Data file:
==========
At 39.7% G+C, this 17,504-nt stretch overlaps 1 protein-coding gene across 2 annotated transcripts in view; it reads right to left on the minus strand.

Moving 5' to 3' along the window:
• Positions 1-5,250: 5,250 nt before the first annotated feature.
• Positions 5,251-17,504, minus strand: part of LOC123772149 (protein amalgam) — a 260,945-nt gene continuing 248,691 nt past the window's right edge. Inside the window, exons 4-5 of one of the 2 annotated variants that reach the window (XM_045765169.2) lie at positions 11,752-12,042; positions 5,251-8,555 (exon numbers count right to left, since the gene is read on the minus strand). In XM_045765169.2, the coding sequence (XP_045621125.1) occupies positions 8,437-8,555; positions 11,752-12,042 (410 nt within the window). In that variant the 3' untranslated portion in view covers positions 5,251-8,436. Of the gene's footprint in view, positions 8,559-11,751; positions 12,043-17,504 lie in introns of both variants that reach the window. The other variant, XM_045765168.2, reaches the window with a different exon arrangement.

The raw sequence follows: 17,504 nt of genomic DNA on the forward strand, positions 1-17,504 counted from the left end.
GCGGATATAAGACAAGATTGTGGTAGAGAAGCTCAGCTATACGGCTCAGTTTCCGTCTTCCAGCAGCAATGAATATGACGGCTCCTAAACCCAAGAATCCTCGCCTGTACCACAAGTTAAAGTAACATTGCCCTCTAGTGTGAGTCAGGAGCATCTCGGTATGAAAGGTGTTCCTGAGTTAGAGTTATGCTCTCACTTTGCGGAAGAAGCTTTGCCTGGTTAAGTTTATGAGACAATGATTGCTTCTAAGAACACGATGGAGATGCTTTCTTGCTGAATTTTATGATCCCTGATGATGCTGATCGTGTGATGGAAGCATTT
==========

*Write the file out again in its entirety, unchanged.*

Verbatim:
At 39.7% G+C, this 17,504-nt stretch overlaps 1 protein-coding gene across 2 annotated transcripts in view; it reads right to left on the minus strand.

Moving 5' to 3' along the window:
• Positions 1-5,250: 5,250 nt before the first annotated feature.
• Positions 5,251-17,504, minus strand: part of LOC123772149 (protein amalgam) — a 260,945-nt gene continuing 248,691 nt past the window's right edge. Inside the window, exons 4-5 of one of the 2 annotated variants that reach the window (XM_045765169.2) lie at positions 11,752-12,042; positions 5,251-8,555 (exon numbers count right to left, since the gene is read on the minus strand). In XM_045765169.2, the coding sequence (XP_045621125.1) occupies positions 8,437-8,555; positions 11,752-12,042 (410 nt within the window). In that variant the 3' untranslated portion in view covers positions 5,251-8,436. Of the gene's footprint in view, positions 8,559-11,751; positions 12,043-17,504 lie in introns of both variants that reach the window. The other variant, XM_045765168.2, reaches the window with a different exon arrangement.

The raw sequence follows: 17,504 nt of genomic DNA on the forward strand, positions 1-17,504 counted from the left end.
GCGGATATAAGACAAGATTGTGGTAGAGAAGCTCAGCTATACGGCTCAGTTTCCGTCTTCCAGCAGCAATGAATATGACGGCTCCTAAACCCAAGAATCCTCGCCTGTACCACAAGTTAAAGTAACATTGCCCTCTAGTGTGAGTCAGGAGCATCTCGGTATGAAAGGTGTTCCTGAGTTAGAGTTATGCTCTCACTTTGCGGAAGAAGCTTTGCCTGGTTAAGTTTATGAGACAATGATTGCTTCTAAGAACACGATGGAGATGCTTTCTTGCTGAATTTTATGATCCCTGATGATGCTGATCGTGTGATGGAAGCATTT